“Chronic absenteeism” of students is a concern in Illinois schools, and Will County is no exception.
To address the concern, Shawn Walsh, regional superintendent for the Will County Regional Office of Education, said the regional office has hired additional truancy officers. These officers visit school districts and work on ways to reintegrate chronically absent students into the system, Walsh said.
Chronic absenteeism differs from chronic school absenteeism, Walsh said. Chronic truancy is when a student misses 5% of school days without a legitimate reason. Chronic absenteeism is missing at 10%, even if the reason is legitimate, Walsh said.
Addressing the problem is multi-faceted, as the reasons for missing school are “as vast as the ocean”, Walsh said. But missing school for legitimate reasons is still a concern.
“If you’re not in school, you’re not learning,” Walsh said.
Walsh said he was pleased that 16 schools in Will County received exemplary status.
According to a Plainfield School District 202 press release, schools are assigned one of four designations based on their performance.
Designations are “exemplary” (10% of top performing schools), “comprehensive” (5% of worst performing schools), “targeted” (schools are overall above the bottom 5% but with “ one or more subgroups of students “”tied with the lowest 5% performer”) and “commendable” (all other schools), District 202 said.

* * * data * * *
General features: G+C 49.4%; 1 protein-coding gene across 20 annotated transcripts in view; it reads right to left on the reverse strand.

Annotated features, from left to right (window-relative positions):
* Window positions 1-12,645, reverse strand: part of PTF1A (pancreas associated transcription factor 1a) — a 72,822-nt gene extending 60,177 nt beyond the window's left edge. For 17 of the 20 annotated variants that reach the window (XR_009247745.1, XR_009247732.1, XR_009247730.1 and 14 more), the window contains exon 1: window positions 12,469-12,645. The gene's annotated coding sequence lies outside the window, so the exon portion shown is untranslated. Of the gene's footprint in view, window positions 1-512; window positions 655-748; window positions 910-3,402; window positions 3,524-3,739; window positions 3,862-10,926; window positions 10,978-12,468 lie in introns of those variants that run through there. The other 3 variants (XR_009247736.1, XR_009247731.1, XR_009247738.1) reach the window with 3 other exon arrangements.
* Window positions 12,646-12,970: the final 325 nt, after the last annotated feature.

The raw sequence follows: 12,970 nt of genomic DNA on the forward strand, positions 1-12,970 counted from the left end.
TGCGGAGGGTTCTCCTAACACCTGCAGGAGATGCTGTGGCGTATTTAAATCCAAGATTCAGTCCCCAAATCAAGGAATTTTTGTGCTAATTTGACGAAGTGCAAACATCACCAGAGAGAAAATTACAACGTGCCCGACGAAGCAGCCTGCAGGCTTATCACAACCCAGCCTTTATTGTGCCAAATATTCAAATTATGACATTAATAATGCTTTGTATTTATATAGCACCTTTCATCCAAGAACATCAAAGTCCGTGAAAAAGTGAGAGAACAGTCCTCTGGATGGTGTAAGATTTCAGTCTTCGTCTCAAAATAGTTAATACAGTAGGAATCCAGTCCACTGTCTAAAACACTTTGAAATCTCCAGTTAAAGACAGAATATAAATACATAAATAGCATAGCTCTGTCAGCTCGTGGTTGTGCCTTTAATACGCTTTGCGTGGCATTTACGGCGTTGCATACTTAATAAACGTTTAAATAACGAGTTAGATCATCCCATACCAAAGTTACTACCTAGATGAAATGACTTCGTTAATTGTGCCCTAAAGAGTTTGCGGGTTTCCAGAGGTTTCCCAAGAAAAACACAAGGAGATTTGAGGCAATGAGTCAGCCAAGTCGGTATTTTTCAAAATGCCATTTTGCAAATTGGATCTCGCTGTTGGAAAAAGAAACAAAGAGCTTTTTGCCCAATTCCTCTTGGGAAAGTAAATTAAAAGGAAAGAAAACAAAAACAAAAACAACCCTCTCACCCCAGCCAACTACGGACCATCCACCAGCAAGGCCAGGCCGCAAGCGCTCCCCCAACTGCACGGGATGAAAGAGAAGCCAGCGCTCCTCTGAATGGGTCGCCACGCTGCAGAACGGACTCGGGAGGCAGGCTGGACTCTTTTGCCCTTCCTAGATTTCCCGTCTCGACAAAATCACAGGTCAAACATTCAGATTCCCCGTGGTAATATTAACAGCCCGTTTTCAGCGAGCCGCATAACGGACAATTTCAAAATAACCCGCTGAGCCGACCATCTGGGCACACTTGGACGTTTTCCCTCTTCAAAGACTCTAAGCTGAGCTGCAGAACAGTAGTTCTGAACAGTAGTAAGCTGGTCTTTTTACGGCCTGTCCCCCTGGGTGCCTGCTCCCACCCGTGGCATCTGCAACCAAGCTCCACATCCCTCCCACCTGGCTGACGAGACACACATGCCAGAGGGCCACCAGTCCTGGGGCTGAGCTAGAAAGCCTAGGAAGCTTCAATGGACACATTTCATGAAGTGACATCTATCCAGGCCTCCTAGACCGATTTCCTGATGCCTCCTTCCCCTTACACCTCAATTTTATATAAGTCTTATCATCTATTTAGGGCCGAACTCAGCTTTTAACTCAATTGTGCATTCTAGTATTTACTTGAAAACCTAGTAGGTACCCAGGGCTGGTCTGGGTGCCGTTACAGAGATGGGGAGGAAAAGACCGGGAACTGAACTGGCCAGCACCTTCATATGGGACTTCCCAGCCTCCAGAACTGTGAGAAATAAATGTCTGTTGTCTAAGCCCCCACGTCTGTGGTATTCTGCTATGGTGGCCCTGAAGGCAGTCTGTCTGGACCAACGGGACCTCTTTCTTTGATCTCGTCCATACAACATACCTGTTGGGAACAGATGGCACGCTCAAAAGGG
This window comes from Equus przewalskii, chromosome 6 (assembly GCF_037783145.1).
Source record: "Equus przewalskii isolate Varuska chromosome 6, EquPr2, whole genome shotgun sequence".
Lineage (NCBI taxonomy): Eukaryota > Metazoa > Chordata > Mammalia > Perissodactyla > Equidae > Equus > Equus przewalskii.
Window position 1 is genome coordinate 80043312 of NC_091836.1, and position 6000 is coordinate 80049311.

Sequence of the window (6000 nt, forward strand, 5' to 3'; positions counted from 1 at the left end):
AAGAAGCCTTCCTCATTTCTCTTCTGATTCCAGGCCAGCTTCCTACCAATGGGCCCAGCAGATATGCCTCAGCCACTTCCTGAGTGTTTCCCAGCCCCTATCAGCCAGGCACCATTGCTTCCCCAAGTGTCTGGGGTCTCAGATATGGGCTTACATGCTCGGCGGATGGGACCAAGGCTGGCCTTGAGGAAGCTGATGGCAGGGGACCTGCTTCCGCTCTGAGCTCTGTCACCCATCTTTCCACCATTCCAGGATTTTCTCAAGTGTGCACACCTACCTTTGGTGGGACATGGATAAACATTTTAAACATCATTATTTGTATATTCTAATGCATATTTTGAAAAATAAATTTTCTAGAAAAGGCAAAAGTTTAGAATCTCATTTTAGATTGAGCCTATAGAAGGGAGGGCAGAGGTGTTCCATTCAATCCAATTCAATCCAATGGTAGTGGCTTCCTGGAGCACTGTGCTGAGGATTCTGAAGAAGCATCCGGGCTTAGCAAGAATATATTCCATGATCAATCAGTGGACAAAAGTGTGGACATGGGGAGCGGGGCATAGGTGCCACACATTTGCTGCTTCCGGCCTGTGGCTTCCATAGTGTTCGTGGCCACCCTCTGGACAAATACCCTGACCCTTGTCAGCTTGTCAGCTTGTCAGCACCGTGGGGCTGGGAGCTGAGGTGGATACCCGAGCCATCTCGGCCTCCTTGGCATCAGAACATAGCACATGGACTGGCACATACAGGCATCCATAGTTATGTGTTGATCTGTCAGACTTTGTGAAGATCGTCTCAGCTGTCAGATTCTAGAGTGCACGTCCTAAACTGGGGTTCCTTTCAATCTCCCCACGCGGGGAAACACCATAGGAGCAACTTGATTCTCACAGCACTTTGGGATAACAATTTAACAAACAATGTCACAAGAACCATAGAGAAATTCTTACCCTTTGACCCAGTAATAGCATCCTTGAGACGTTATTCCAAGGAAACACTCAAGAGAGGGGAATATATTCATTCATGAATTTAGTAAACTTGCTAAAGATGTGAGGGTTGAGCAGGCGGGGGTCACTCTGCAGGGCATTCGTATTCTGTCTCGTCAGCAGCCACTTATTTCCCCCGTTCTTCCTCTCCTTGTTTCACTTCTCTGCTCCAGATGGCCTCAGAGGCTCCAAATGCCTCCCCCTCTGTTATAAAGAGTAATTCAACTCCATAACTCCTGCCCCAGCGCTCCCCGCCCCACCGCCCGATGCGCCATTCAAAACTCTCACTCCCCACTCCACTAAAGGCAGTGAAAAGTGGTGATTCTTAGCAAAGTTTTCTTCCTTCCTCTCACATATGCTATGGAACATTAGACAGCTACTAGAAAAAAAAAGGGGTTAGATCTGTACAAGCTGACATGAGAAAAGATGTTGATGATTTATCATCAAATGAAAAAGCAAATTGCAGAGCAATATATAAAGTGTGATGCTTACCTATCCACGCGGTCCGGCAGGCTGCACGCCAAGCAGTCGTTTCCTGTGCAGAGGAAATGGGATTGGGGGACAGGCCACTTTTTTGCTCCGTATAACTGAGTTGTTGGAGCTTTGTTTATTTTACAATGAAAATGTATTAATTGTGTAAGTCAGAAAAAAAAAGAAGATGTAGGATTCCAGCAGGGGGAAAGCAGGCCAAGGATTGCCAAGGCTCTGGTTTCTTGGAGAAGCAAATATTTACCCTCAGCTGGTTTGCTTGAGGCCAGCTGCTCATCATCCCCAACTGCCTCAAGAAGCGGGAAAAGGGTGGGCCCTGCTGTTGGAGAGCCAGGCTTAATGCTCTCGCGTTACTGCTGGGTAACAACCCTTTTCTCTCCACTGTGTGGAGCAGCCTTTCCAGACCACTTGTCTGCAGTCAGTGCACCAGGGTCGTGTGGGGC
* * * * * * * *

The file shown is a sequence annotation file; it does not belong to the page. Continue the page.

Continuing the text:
Five of District 202’s 31 schools have achieved exemplary status and 24 have achieved commendable status, District 202 said.
Lincoln-Way School District 210
Renae C. Goldie, director of curriculum for Lincoln-Way School District 210, said all three high schools in District 210 had an exemplary rating. All three high schools also had SAT scores above the state average.
“We are extremely proud of our results,” Goldie said. “We think they are very representative of what we see from our students and staff every day.”
Goldie said she believes the COVID-19 pandemic has helped close District 210’s achievement gaps since “the pandemic has affected all children.”
District 210 filled the gap by making sure teachers knew how to work with these students through professional development activities, Goldie said.
The district also highlighted the availability of practice tests, letting students know “we think you should come.”
“And they did and took advantage of it,” Goldie said.
Joliet Public School District 86
Theresa Rouse, superintendent of Joliet Public Schools District 86, said none of the data took her by surprise because “we really know and study our data throughout the year,” Rouse said.
Most of the schools in District 86 earned a commendable rating. One earned a targeted grade and the Eisenhower Academy was deemed exemplary, according to the Illinois State Report Card.
But Rouse also said she’s glad the report card measures student growth as well as their skills, especially as students “come out of COVID.”
“The skill side is tough because we work every year to advance our students with their skills,” Rouse said. “We have challenges and we recognize the fact that we have a lot of room to grow.